Euro area GDP enters technical recession after 0.1% drop in 1Q23, first time since beginning of pandemic

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CdM| The Gross Domestic Product (GDP) of the euro area recorded a contraction of -0.1% in the first quarter of 2023, marking the entry into technical recession of the region’s economy, following the fall in activity also of -0.1% in the fourth quarter of 2023, according to the latest revision of the figure published by Eurostat. In this way, the community statistics office has revised its previous estimate, published in mid-May, which pointed to a 0.1% expansion in the euro area’s GDP between January and March, down by two tenths of a point.

This is the first recession recorded in the euro area economy since GDP contracted consecutively in the first and second quarters of 2020, as a result of the impact of the Covid-19 pandemic and the restrictions implemented.

Meanwhile, in the European Union (EU) as a whole, the economy managed to grow by 0.1% between January and March, following the 0.2% contraction observed between October and December 2022.

Compared with the first quarter of 2022, the economy of the euro area and the EU as a whole grew by 1.0 per cent in each case.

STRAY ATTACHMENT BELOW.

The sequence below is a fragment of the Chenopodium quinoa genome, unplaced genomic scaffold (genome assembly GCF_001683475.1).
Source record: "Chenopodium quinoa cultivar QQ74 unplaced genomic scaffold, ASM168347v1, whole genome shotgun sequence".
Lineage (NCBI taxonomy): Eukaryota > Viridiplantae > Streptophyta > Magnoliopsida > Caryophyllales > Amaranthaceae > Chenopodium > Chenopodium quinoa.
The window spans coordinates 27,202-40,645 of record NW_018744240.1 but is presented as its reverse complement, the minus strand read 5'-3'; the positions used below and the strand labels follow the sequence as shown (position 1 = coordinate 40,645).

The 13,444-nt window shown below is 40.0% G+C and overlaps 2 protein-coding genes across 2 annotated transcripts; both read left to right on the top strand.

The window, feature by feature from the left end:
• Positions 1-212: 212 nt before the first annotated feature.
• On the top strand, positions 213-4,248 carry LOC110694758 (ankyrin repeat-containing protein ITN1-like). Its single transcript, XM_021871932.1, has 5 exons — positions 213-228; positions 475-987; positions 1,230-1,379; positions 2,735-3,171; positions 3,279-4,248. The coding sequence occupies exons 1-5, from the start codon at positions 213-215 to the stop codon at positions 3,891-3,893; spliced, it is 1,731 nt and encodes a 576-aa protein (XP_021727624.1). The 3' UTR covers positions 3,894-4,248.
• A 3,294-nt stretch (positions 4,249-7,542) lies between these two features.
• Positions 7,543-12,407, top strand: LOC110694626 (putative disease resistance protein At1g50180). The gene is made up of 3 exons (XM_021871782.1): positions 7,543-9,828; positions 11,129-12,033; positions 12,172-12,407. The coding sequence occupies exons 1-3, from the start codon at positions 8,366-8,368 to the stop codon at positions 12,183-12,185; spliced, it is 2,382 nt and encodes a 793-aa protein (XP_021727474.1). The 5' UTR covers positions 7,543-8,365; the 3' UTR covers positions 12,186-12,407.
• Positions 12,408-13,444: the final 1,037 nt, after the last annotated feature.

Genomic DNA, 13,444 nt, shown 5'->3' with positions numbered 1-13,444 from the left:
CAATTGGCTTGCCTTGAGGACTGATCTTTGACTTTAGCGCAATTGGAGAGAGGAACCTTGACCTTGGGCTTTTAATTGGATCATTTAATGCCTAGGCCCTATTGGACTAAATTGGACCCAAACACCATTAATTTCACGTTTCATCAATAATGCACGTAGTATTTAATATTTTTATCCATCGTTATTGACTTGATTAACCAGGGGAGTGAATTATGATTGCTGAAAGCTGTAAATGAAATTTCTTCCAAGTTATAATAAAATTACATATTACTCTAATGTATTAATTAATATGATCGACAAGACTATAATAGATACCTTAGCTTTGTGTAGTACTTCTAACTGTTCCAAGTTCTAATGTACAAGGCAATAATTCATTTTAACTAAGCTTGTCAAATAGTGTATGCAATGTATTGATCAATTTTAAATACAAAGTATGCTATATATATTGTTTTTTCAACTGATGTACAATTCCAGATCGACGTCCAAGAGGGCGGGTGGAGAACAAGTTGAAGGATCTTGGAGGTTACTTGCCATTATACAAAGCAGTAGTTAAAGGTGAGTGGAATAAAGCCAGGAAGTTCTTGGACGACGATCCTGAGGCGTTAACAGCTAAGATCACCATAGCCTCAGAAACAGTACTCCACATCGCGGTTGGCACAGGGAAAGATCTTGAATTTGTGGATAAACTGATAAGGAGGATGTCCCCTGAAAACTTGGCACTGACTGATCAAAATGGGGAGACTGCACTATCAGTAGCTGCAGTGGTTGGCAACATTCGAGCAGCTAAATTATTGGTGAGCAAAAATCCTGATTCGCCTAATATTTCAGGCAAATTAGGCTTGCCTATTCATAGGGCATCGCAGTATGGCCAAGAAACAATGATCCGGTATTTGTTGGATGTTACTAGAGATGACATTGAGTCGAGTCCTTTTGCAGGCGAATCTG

According to Eurostat’s seasonally adjusted figures, GDP volumes in the euro area and the EU were 2.2% and 2.9%, respectively, higher than the level recorded in the fourth quarter of 2019, before the Covid-19 pandemic. (In the case of the United States, GDP was 5.4% higher than the level in the fourth quarter of 2019).

Among the EU countries for which data were available, the strongest GDP growth in the first quarter of the year was in Poland (+3.8%), ahead of Luxembourg (+2%) and Portugal (+1.6%). By contrast, the worst economic performance was observed in Ireland (-4.6%); Lithuania (-2.1%), and the Netherlands (-0.7%).

Among the largest EU economies, Germany entered recession with a first quarter GDP contraction of 0.3%, following a 0.5% fall in the previous three months, while France’s GDP increased by 0.2%, after stagnating in the fourth quarter of 2022, and Italy’s increased by 0.6%, following a 0.1% contraction between October and December last year. In Spain, GDP grew by 0.5 per cent in the first quarter of 2023, compared with growth of 0.4 per cent in the previous three months.

In year-on-year terms, the highest GDP growth was recorded in Spain (+3.8%), ahead of Cyprus (+3.4%) and Malta (+3.2%), while the largest contractions were observed in Estonia (-3.7%); Lithuania (-2.7%) and Hungary (-1.1%).

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